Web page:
United States District Court, E.D. California
DELBERT J. SMITH, Plaintiff,
C. HERNANDEZ, et al., Defendants.
ORDER GRANTING IN PART AND DENYING IN PART
PLAINTIFF'S MOTION TO FILE FIRST AMENDED COMPLAINT (ECF
NOS. 19, 22) THIRTY-DAY DEADLINE
Delbert J. Smith is appearing pro se and in forma pauperis in
this civil rights action pursuant to 42 U.S.C. § 1983.
Currently before the Court is Plaintiff's motion for
leave to file an amended complaint.
filed the complaint in this action on August 26, 2016. (ECF
No. 1.) The Court screened Plaintiff's complaint pursuant
to 28 U.S.C. § 1915A(a), and found that it stated a
cognizable claim for excessive force in violation of the
Eighth Amendment against Defendants Hernandez, Cramer, and
Zuniga. (ECF No. 6.) On October 13, 2016, an order issued
requiring Plaintiff to either file an amended complaint or
notify the Court that he wished to proceed only on those
claims that were found to be cognizable. (Id.) On
October 26, 2016 an order issued directing service on
Defendants Hernandez, Cramer, and Zuniga and dismissing all
other claims and defendants from this action. (ECF No. 8.)
Hernandez, Cramer, and Zuniga were served with the complaint
and filed an answer on January 31, 2017. (ECF Nos. 14, 16.)
On February 1, 2017, the discovery and scheduling order
issued setting the pretrial deadlines in this action. (ECF
No. 17.) On February 13, 2017, Plaintiff filed a motion to
amend his complaint and a first amended complaint was lodged.
(ECF Nos. 18, 19.) On February 24, 2017, Defendants filed an
opposition to the motion to amend the complaint. (ECF No.
FOR LEAVE TO AMEND
brings his motion for leave to amend stating that although
the Court found his excessive force claims to be cognizable,
after receiving help from other prisoners, he realizes he did
not plead unlawful intent by the defendants in his complaint.
Plaintiff seeks to amend his complaint to correct his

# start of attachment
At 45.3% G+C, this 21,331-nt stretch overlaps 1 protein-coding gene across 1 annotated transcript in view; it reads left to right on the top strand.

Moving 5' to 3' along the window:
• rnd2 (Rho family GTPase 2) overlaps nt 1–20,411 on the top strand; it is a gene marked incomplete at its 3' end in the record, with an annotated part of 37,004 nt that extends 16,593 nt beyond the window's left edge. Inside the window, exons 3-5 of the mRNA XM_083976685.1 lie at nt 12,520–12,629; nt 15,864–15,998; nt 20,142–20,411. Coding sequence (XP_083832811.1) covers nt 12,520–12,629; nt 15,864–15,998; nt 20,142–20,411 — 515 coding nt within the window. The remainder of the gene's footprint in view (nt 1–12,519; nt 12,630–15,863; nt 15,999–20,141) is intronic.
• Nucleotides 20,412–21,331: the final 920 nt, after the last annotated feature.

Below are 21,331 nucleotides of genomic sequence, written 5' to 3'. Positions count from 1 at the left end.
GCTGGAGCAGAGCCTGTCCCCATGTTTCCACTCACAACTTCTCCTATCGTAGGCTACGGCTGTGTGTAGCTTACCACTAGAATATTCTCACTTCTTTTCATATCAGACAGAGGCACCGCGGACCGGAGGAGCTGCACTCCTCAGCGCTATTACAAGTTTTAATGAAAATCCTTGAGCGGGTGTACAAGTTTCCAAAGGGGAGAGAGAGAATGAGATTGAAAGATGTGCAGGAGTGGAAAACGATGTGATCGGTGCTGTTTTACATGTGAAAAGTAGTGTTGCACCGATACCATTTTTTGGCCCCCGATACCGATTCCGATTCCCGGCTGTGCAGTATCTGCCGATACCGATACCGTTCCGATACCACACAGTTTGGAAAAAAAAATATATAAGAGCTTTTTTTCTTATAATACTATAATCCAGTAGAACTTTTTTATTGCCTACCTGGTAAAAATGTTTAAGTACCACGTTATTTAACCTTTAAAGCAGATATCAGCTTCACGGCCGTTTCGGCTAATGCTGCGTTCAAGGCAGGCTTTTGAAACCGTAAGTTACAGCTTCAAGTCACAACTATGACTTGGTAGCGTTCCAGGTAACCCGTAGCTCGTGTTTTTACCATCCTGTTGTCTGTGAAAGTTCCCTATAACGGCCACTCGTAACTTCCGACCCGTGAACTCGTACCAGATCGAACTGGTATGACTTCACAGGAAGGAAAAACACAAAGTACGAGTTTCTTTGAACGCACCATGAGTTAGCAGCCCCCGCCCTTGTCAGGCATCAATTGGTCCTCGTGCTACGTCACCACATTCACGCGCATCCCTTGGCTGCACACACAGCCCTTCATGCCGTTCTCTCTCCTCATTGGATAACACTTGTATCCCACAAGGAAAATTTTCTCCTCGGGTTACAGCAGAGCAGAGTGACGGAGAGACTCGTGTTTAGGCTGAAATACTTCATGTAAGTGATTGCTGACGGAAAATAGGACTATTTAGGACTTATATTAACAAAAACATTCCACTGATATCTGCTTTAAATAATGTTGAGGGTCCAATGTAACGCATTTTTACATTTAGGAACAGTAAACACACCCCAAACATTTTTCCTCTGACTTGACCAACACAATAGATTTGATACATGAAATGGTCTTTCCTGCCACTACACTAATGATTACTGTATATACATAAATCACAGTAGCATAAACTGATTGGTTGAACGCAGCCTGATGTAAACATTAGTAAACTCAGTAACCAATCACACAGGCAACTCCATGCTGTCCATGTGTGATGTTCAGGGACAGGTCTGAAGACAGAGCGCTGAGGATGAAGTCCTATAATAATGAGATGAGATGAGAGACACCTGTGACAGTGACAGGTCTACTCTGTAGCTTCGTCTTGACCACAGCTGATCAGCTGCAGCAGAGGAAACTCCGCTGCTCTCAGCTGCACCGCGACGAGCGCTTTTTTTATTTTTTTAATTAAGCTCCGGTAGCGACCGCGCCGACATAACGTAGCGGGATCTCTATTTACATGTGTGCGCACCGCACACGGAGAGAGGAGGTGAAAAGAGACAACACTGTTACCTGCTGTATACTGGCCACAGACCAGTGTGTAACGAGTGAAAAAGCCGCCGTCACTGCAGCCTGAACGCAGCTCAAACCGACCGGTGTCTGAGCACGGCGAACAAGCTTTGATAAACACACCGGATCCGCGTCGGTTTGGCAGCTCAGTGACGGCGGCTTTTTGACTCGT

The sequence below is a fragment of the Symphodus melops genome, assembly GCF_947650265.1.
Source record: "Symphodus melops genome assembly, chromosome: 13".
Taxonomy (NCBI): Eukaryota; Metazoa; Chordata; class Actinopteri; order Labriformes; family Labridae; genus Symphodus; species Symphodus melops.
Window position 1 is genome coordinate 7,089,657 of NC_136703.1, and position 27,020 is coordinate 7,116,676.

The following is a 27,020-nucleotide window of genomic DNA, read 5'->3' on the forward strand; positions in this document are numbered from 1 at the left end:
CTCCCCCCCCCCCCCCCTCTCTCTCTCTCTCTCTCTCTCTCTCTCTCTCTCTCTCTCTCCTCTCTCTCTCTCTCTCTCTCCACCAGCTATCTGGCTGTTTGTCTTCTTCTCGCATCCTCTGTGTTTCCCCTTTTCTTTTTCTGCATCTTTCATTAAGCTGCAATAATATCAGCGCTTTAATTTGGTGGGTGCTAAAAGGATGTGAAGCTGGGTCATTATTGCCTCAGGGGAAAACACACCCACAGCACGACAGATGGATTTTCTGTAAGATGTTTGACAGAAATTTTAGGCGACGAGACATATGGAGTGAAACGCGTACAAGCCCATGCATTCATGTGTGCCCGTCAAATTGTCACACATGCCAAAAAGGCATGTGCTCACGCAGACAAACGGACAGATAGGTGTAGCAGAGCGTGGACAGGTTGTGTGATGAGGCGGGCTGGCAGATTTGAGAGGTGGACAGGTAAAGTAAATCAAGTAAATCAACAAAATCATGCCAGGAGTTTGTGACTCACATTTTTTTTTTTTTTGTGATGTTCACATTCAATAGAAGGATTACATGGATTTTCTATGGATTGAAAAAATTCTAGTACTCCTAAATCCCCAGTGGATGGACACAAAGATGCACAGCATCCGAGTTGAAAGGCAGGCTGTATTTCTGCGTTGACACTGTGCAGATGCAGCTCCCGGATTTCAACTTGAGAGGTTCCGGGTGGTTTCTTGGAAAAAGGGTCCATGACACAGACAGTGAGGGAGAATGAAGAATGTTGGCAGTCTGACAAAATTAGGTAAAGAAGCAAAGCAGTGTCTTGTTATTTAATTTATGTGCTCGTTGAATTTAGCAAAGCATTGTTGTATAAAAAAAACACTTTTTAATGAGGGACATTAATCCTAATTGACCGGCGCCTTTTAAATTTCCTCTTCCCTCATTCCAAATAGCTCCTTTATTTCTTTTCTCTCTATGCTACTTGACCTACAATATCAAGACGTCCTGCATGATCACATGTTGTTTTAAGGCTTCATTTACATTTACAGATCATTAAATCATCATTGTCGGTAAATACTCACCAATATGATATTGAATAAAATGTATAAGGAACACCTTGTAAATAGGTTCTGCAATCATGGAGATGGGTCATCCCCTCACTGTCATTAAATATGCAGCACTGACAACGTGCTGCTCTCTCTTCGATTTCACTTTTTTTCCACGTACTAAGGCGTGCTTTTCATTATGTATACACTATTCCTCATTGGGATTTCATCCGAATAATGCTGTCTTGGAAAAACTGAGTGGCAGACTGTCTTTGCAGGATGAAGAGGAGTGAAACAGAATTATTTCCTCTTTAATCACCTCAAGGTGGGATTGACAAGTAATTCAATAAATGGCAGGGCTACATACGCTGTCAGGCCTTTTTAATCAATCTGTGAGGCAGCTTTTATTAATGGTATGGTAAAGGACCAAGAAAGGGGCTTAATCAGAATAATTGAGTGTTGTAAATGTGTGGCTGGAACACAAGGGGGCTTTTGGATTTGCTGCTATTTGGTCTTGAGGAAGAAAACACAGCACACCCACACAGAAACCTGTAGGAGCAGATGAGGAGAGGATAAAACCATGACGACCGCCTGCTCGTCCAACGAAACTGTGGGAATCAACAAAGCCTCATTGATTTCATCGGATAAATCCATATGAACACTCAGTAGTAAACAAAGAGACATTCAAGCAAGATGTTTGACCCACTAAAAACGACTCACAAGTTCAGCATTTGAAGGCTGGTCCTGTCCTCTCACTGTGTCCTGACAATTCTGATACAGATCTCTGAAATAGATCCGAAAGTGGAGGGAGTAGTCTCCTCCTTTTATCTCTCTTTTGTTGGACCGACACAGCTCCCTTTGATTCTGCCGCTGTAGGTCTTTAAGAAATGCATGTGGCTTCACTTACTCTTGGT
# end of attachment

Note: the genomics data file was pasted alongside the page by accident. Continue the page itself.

perceived deficiencies in the complaint.
oppose the motion on the ground that Plaintiff has added new
claims related to denials of water, food, and medical without
identifying the specific defendant's actions related to
these claims. Defendants contend that since Plaintiff has
failed to allege any additional claims, leave to amend the
complaint should be denied on the ground of futility.
Legal Standard for Granting Leave to Amend
Rule 15(a) of the Federal Rules of Civil Procedure, a party
may amend the party's pleading once as a matter of course
at any time before a responsive pleading is served.
Fed.R.Civ.P. 15(a)(1). Otherwise, a party may amend only by
leave of the court or by written consent of the adverse
party, and leave shall be freely given when justice so
requires. Fed.R.Civ.P. 15(a)(2).
determining whether to exercise its discretion to grant leave
to amend, the court considers five factors: “(1) bad
faith; (2) undue delay; (3) prejudice to the opposing party;
(4) futility of amendment; and (5) whether the plaintiff has
previously amended his complaint.” Nunes v.
Ashcroft, 375 F.3d 805, 808 (9th Cir. 2004); Serra
v. Lappin, 600 F.3d 1191, 1200 (9th Cir. 2010). The
factors are not given equal weight and futility alone is
sufficient to justify the denial of a motion to amend.
Washington v. Lowe's HIW Inc., 75 F.Supp.3d
1240, 1245 (N.D. Cal. 2014), appeal dismissed (Feb. 25,
2015). “[I]t is the consideration of prejudice to the
opposing party that carries the greatest weight.”
Eminence Capital, LLC v. Aspeon, Inc., 316 F.3d
1048, 1052 (9th Cir. 2003). “Absent prejudice, or a
strong showing of any of the remaining [ ] factors, there
exists a presumption under Rule 15(a) in favor of granting
leave to amend.” Id.; see also Griggs v.
Pace Am. Grp., Inc., 170 F.3d 877, 880 (9th Cir. 1999)
(the analysis should be performed with all inferences in
favor of granting leave to amend).
Allegations in First Amended Complaint
is an African-American inmate in the custody of the
California Department of Corrections and Rehabilitation.
(First Am. Compl. (“FAC”) ¶ 1, ECF No. 19.)
At the time of the incidents alleged in the complaint,
Plaintiff was housed at the California Correctional
Institute, Tehachapi (“CCI Tehachapi”). (FAC
March 1, 2016, Plaintiff was placed in an administrative
segregation housing unit with a broken hand after a fight
with a Sureno gang member. (FAC ¶ 1.) After hours of
crying “Man Down” to get medical attention,
Plaintiff was handcuffed by a group of Hispanic correctional
officers and taken to the sally-port where he was kicked and
beaten while in handcuffs, thrown back into his cell, and
told not to tell about the beating or he would be beaten
again. (FAC ¶ 2.) Officer C. Hernandez, who was the
primary officer who beat Plaintiff, called him a “black
nigger” before putting Plaintiff back in handcuffs.
(FAC ¶ 2.) There were four other officers who
participated in beating and kicking Plaintiff while he was
handcuffed and on the ground. (FAC ¶ 2.)
remained in his cell for the next five hours crying out for
help continuously. (FAC ¶ 3.) Plaintiff was again
handcuffed, taken across the yard, and without any
provocation on Plaintiff's part, he was told to stop
resisting. (FAC ¶ 3.) Plaintiff was placed in a
chokehold, thrown on the ground, and beaten with batons by
Officer Zuniga and other officers. (FAC ¶ 3.)
Plaintiff's teeth were broken and he received bloody
flesh wounds and has scarring on his back and bicep from ...